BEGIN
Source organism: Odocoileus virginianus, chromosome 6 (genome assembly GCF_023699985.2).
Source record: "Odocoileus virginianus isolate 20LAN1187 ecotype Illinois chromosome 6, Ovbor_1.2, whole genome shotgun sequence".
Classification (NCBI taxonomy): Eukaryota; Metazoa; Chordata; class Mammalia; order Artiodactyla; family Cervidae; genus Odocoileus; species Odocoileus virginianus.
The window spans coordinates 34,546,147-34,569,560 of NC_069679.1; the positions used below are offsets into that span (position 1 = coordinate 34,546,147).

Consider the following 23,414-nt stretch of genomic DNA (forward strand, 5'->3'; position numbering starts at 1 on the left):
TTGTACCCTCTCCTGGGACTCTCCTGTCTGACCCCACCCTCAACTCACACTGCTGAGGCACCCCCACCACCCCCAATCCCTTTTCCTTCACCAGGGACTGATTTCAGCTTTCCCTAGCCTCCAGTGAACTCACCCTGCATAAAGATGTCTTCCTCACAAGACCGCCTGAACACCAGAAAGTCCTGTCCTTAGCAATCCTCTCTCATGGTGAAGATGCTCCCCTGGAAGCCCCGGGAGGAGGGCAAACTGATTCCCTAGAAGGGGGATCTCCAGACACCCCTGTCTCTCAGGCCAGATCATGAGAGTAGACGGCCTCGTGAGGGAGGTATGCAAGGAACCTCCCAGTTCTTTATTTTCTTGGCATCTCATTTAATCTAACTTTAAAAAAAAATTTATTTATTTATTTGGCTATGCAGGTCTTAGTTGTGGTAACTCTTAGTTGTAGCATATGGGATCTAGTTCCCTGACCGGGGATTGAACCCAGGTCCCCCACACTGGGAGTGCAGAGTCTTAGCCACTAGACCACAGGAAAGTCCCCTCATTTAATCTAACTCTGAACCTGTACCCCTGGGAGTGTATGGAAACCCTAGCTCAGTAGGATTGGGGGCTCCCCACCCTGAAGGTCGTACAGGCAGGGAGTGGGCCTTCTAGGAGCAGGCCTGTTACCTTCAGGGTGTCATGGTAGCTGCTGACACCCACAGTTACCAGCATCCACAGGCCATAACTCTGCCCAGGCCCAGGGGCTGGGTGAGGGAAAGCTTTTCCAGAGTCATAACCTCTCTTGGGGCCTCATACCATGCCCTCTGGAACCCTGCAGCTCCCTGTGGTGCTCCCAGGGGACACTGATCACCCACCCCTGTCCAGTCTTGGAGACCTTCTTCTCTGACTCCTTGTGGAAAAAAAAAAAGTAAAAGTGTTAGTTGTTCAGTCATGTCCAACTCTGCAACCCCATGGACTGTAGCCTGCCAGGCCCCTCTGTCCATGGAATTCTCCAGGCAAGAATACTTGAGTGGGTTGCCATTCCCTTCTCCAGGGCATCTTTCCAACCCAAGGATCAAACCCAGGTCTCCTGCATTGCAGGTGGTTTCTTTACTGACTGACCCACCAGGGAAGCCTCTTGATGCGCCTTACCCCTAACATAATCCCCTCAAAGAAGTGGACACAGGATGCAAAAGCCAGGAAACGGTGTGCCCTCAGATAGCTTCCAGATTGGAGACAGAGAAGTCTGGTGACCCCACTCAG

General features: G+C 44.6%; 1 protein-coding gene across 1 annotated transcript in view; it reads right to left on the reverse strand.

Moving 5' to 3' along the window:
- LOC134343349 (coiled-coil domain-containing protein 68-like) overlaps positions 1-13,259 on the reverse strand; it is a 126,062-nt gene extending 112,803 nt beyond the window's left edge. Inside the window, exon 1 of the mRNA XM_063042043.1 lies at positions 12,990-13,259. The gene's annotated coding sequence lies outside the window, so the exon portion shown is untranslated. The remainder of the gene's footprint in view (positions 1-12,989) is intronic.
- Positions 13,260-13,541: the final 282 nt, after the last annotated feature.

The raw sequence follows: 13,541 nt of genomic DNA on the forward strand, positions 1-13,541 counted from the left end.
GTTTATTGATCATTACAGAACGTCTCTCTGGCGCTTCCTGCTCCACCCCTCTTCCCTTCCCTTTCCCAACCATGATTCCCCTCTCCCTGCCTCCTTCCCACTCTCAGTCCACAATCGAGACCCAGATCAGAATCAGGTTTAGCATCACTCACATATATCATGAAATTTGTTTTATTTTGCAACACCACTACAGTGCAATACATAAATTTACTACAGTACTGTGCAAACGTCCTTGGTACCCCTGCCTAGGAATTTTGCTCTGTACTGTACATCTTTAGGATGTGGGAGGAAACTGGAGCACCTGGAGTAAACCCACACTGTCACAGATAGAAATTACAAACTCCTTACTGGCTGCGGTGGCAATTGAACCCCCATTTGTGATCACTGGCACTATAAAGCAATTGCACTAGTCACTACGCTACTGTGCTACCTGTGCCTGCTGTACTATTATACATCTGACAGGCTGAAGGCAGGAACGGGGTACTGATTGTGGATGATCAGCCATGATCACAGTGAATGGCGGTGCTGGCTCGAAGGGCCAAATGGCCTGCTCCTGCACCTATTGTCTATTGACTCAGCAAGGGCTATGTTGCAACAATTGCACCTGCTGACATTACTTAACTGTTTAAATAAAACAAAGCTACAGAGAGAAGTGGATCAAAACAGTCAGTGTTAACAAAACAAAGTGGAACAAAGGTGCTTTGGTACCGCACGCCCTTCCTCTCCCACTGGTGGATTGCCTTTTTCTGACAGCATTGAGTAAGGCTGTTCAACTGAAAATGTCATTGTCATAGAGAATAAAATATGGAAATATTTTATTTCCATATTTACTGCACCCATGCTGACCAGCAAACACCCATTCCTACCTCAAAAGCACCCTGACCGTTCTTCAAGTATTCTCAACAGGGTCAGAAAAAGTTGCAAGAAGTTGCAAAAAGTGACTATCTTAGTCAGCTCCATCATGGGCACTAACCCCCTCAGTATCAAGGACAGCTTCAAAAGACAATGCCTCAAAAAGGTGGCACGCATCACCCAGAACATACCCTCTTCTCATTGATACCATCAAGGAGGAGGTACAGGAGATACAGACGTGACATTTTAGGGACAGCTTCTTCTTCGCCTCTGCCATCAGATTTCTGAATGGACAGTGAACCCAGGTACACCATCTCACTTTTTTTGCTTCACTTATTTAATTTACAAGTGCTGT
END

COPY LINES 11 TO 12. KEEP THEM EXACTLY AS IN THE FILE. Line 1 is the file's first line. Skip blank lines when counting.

The raw sequence follows: 13,541 nt of genomic DNA on the forward strand, positions 1-13,541 counted from the left end.
GTTTATTGATCATTACAGAACGTCTCTCTGGCGCTTCCTGCTCCACCCCTCTTCCCTTCCCTTTCCCAACCATGATTCCCCTCTCCCTGCCTCCTTCCCACTCTCAGTCCACAATCGAGACCCAGATCAGAATCAGGTTTAGCATCACTCACATATATCATGAAATTTGTTTTATTTTGCAACACCACTACAGTGCAATACATAAATTTACTACAGTACTGTGCAAACGTCCTTGGTACCCCTGCCTAGGAATTTTGCTCTGTACTGTACATCTTTAGGATGTGGGAGGAAACTGGAGCACCTGGAGTAAACCCACACTGTCACAGATAGAAATTACAAACTCCTTACTGGCTGCGGTGGCAATTGAACCCCCATTTGTGATCACTGGCACTATAAAGCAATTGCACTAGTCACTACGCTACTGTGCTACCTGTGCCTGCTGTACTATTATACATCTGACAGGCTGAAGGCAGGAACGGGGTACTGATTGTGGATGATCAGCCATGATCACAGTGAATGGCGGTGCTGGCTCGAAGGGCCAAATGGCCTGCTCCTGCACCTATTGTCTATTGACTCAGCAAGGGCTATGTTGCAACAATTGCACCTGCTGACATTACTTAACTGTTTAAATAAAACAAAGCTACAGAGAGAAGTGGATCAAAACAGTCAGTGTTAACAAAACAAAGTGGAACAAAGGTGCTTTGGTACCGCACGCCCTTCCTCTCCCACTGGTGGATTGCCTTTTTCTGACAGCATTGAGTAAGGCTGTTCAACTGAAAATGTCATTGTCATAGAGAATAAAATATGGAAATATTTTATTTCCATATTTACTGCACCCATGCTGACCAGCAAACACCCATTCCTACCTCAAAAGCACCCTGACCGTTCTTCAAGTATTCTCAACAGGGTCAGAAAAAGTTGCAAGAAGTTGCAAAAAGTGACTATCTTAGTCAGCTCCATCATGGGCACTAACCCCCTCAGTATCAAGGACAGCTTCAAAAGACAATGCCTCAAAAAGGTGGCACGCATCACCCAGAACATACCCTCTTCTCATTGATACCATCAAGGAGGAGGTACAGGAGATACAGACGTGACATTTTAGGGACAGCTTCTTCTTCGCCTCTGCCATCAGATTTCTGAATGGACAGTGAACCCAGGTACACCATCTCACTTTTTTTGCTTCACTTATTTAATTTACAAGTGCTGT